Another problem for any kind of partnership between the two is that Likud would need to relinquish its alliance with right-wing religious parties and/or Gantz would need to relinquish his partnership with the left-wing Zionist party Meretz and/or the Arab parties. This will never happen – and these parties could never sit together.

The only other possibility for Gantz therefore would be to form a minority government with Labour and the Democratic Camp (44 seats in total). Such a government would not need 61 votes to begin its tenure, and would secure a Knesset majority with backing from outside the coalition of the Arab parties (10 seats) and Avigdor Lieberman’s right-wing Israel Our Home party (8 seats).

While there have been minority governments in Israel before, there has never been one formed following an election. The few cases of minority governments occurred after one or more factions withdrew from a coalition mid-term.

It’s a difficult predicament for the Blue and White leadership. In the past two elections, Gantz and his colleagues avoided the Arab elephant like the plague. While the majority of Arab parties gave Gantz their nod to form the next government – and he needs their votes – he’s acutely aware that Netanyahu is using this against him. And will continue to do so in another election campaign.

Netanyahu has pointed out that prominent members of the Joint List – an alliance of the main Arab-majority political parties in Israel – have repeatedly expressed support for terrorism and refused to condemn harm brought to Israeli soldiers and civilians. One of the leaders, Ahmed Tibi, was Palestinian Liberation Organisation leader Yasser Arafat’s former advisor, and refuses to see Hamas as a terrorist organisation. Another, Ayman Odeh, sees himself as part of the Palestinian national resistance against Israel.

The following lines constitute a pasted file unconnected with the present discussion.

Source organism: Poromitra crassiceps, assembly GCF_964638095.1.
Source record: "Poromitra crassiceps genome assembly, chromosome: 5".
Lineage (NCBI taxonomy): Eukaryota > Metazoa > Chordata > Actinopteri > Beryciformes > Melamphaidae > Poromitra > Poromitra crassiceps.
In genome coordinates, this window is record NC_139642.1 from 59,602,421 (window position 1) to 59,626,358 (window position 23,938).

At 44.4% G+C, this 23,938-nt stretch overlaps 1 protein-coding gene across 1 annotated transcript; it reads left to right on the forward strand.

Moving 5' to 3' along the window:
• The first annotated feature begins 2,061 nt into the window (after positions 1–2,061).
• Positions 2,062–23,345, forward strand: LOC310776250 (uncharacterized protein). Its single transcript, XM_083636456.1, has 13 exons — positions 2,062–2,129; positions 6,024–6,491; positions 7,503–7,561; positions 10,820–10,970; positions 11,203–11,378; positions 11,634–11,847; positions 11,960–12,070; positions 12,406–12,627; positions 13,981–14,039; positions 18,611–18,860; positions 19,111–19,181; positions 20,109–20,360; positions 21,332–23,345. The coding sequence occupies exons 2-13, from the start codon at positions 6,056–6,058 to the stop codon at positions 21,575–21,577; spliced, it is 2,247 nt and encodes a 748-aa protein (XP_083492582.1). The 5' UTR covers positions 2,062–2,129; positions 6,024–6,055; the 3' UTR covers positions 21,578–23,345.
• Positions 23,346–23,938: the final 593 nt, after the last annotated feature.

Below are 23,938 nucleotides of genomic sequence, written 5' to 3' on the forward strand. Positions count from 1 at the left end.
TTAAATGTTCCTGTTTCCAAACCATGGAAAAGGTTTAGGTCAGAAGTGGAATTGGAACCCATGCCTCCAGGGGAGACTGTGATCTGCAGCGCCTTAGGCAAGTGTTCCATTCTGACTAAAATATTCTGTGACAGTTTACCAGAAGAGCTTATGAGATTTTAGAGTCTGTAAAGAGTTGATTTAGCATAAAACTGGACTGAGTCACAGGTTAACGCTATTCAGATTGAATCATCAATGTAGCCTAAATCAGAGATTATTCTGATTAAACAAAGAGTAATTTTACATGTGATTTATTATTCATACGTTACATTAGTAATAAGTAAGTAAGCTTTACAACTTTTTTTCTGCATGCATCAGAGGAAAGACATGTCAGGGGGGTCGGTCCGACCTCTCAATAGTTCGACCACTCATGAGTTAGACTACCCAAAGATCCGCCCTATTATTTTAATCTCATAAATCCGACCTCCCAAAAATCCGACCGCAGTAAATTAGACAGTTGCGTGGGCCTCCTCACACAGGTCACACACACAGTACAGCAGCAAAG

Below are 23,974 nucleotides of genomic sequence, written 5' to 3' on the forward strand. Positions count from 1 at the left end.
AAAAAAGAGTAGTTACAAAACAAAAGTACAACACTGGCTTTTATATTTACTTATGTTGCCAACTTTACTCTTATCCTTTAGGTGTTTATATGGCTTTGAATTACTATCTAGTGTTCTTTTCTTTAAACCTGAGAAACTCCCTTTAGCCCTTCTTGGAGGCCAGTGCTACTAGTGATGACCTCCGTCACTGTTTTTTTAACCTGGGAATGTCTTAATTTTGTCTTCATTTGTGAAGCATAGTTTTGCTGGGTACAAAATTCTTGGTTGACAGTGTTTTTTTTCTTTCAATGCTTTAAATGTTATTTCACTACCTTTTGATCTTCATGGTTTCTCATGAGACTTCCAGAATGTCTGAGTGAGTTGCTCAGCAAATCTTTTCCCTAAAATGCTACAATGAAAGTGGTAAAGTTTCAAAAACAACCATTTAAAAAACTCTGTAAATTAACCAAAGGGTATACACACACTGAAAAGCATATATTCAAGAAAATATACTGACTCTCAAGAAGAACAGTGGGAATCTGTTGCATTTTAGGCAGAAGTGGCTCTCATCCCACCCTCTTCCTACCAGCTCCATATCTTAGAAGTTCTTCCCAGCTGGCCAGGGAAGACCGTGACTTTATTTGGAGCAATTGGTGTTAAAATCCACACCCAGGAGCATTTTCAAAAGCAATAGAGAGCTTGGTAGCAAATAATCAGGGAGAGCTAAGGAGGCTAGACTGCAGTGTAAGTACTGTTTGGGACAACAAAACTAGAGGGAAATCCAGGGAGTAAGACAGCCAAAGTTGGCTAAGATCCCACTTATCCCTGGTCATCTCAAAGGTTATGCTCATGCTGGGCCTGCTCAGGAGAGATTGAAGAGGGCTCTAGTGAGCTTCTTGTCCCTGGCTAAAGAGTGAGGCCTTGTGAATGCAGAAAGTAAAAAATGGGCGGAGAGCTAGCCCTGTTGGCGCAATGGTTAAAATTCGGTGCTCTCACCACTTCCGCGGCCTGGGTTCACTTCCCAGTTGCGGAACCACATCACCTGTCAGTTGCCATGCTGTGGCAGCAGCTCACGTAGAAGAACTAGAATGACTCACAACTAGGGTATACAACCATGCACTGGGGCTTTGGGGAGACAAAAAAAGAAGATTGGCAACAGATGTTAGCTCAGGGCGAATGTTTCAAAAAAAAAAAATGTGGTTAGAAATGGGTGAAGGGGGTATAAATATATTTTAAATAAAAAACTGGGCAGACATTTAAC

Netanyahu has asked, “How will the state of Israel be able to act against the terrorist organisations, with its government dependent on the voices of Tibi, Odeh? How can the state of Israel act against Iran and Hezbollah when Knesset members and supporters of Hezbollah can overthrow the government? Establishing a minority government that relies on the Joint List is an anti-Zionist step that would jeopardise our security.”

Such comments have made an impact on right-wing voters.

But, at no point has Gantz expressed any intention to form a minority coalition. Such a government would be very shaky as it would not have a Knesset majority and would thus constantly have to bargain for the support of other factions in order to pass laws and decisions. The Israeli public is unlikely to regard such a government as legitimate.

However, the very real threat of a third election could make politicians and parties desperate. With his back against the wall, Gantz might be forced to go the route of a minority government or some of Netanyahu’s right-wing coalition partners might break rank and join the former army general.

Israelis might not want another election, and as insane as it might seem to hold one, there might be no other option.